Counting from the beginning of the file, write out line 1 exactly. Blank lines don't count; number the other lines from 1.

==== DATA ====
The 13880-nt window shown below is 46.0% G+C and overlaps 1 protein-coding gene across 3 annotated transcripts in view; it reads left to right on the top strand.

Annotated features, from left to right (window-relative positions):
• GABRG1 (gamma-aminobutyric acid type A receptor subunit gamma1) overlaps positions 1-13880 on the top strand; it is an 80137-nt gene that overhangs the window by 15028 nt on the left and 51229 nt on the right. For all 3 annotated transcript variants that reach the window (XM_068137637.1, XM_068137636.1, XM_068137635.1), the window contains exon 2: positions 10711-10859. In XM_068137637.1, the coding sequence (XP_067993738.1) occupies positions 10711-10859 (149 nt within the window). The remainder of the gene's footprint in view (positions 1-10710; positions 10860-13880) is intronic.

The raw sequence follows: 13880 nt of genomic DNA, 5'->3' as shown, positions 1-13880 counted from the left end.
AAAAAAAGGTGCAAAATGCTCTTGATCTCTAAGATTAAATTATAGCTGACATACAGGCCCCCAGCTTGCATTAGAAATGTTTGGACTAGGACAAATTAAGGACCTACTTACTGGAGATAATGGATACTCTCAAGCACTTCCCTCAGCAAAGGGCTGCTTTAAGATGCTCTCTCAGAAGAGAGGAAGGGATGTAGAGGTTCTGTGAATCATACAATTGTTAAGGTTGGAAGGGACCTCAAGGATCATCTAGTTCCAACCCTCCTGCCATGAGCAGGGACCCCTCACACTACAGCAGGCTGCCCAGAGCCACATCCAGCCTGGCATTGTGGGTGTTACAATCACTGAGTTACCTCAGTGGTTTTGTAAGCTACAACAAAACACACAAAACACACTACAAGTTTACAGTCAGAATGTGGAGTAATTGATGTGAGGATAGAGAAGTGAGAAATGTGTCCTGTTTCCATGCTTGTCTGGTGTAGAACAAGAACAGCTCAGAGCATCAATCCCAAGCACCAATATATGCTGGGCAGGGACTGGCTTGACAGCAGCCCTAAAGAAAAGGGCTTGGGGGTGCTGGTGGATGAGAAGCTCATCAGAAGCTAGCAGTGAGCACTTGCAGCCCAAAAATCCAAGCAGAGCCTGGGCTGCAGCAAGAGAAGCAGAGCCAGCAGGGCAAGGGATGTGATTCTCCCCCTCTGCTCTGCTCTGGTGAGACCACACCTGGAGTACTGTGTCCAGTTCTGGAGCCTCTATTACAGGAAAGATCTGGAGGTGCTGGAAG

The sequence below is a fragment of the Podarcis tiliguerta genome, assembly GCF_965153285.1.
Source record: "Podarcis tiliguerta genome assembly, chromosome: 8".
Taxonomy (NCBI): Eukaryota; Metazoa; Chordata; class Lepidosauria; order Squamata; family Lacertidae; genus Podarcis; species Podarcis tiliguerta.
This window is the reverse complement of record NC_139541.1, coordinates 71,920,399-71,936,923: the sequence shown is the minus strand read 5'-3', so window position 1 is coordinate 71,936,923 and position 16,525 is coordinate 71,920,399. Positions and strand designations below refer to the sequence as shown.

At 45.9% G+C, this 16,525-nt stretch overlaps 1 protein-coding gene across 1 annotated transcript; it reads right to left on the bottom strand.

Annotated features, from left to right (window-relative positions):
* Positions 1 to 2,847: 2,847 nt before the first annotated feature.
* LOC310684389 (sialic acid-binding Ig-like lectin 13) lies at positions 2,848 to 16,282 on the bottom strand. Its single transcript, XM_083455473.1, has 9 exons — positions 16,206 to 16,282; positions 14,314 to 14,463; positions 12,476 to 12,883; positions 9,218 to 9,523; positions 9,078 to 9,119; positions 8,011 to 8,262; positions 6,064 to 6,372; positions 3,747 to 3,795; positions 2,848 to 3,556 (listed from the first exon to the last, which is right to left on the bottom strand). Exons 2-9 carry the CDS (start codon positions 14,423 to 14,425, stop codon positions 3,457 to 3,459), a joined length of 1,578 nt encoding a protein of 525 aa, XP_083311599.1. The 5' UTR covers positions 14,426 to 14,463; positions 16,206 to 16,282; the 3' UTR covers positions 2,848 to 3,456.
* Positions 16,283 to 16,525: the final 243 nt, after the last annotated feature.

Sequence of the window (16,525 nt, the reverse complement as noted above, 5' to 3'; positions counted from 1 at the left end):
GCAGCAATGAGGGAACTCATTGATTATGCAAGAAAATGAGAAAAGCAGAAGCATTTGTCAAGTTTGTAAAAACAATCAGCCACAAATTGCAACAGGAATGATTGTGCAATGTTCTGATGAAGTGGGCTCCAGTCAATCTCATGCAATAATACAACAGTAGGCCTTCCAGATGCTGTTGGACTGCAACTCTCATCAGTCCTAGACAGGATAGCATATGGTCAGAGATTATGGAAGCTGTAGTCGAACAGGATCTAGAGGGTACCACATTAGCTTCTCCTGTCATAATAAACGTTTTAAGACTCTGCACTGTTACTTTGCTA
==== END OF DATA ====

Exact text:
The 13880-nt window shown below is 46.0% G+C and overlaps 1 protein-coding gene across 3 annotated transcripts in view; it reads left to right on the top strand.